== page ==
Bill Evans: 1929-1980
That feeling had got in my creative blood, my imagination, and I had forgotten it was there....So I wrote about five bars of that and recorded it....But you write something and guys play off it and take it someplace else through their creativity and imagination, and you just miss where you thought you wanted to go. I was trying to do one thing and ended up doing something else. (Davis, 234)
Miles wrote only sketches for the session, in order to tap into his musicians' spontaneity, and with no rehearsals. It worked so well that everything was accepted on the first take. Evans applied his deep musical integrity and imagination to the task, as Miles said, "Bill was the kind of player that when you played with him if he started something, he would end it, but he would take it a little bit farther. You subconsciously knew this, but it always put a little tension up in everyone's playing, and that was good" (Davis, 234).
Yet the collective result did not correspond with Miles' original inspiration. The album was acclaimed as a masterpiece, but Miles told people he had missed getting what he wanted. Perhaps he got more; perhaps he never could have gotten it given the degree of freedom he gave his powerful sidemen. Recognizing his articulateness about music, Miles had Evans write the liner notes for the album. Evans summarizes the spontaneous process in the purest possible light, an ironic contrast to Miles' mix of intentions, realization and frustration:
There is a Japanese visual art in which the artist is forced to be spontaneous. He must paint on a thin stretched parchment with a special brush and black water paint in such a way that an unnatural or interrupted stroke will destroy the line or break through the parchment. Erasures or changes are impossible. These artists must practice a particular discipline, that of allowing the idea to express itself in communication with their hands in such a direct way that deliberation cannot interfere.
The resulting pictures lack the complex compositions and textures of ordinary painting, but it is said that those who see well find something captured that escapes explanation.
Every procedural and structural element in this description has its analogue in jazz, and this statement could well stand as Evans personal artistic manifesto. "Ordinary painting" could well refer to classical music.
Bill Evans on His Own Development
Evans was extremely aware about every factor in his music and musical development, making him one of the most articulate jazz musicians on the scene. Throughout his career he did numerous interviews, which not only document his views on a variety of musical subjects, but offer us his eloquent thinking voice. One of the clearest messages he gave dealt with his own development, its difficulties and the rewards of those difficulties:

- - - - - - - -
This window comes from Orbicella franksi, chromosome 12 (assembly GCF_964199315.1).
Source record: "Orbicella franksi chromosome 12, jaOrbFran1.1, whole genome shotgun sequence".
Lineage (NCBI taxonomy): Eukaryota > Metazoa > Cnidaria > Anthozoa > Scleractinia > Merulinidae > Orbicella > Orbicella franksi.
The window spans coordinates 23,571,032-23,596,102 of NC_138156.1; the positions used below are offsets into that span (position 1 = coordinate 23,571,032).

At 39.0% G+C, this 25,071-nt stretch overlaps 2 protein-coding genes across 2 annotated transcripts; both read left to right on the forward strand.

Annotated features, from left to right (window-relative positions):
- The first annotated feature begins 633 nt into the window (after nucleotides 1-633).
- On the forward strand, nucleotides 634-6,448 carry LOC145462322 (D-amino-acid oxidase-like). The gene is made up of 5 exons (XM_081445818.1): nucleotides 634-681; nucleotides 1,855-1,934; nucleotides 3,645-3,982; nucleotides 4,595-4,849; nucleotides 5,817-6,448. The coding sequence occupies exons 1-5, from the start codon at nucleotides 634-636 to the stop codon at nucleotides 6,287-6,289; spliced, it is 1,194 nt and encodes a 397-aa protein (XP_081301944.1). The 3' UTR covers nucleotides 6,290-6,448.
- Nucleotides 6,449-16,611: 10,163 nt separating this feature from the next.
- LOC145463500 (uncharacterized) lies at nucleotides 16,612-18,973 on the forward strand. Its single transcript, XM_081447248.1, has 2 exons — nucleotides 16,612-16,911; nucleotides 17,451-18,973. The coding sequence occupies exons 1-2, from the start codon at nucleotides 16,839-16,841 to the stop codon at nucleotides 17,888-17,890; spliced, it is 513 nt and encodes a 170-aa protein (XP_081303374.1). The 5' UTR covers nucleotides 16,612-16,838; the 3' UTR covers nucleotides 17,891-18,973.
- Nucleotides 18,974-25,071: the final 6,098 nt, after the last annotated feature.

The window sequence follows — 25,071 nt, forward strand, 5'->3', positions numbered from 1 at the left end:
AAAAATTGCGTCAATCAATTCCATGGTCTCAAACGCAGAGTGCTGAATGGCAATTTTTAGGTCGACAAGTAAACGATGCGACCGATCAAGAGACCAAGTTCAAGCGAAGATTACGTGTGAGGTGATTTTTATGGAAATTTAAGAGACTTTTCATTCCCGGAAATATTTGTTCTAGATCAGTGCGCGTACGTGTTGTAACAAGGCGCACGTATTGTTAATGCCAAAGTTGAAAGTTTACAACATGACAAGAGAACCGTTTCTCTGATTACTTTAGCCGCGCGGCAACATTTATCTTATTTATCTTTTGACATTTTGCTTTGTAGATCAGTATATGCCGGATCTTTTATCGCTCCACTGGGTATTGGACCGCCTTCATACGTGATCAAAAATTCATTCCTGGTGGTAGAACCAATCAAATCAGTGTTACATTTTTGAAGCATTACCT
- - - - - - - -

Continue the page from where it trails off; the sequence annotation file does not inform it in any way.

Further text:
I always like people who have developed long and hard, especially through introspection and a lot of dedication. I think what they arrive at is usually...deeper and more beautiful...than the person who seems to have that ability and fluidity from the beginning. I say this because it's a good message to give to young talents who feel as I used to. You hear musicians playing with great fluidity and complete conception early on, and you don't have that ability. I didn't. I had to know what I was doing. And yes ultimately it turned out that those people weren't able to carry their thing very far. I found myself being more attracted to artists who have developed through the years and become better and deeper musicians. (Williams, n. p.)
Evans once told Gene Lees right out that he didn't think he had much talent, and later that he had to work on his harmonic concept so much because he "didn't have very good ears" (Lees, Meet Me, 151-2).
Evans' Chord Voicings
Although he rarely talked about them, Evans was the main person responsible for reforming jazz voicings on piano. A voicing is the series of notes used to express a chord. Up until that time chords had been expressed either by spelling the chord, with root, 3rd, 5th, 7th and sometimes 9th, or with a selection of these notes. Bud Powell had pioneered the so-called "shell" voicings or alternations between outer and inner notes of a chord, that is root-7th or 3rd-5th or 3rd-7th.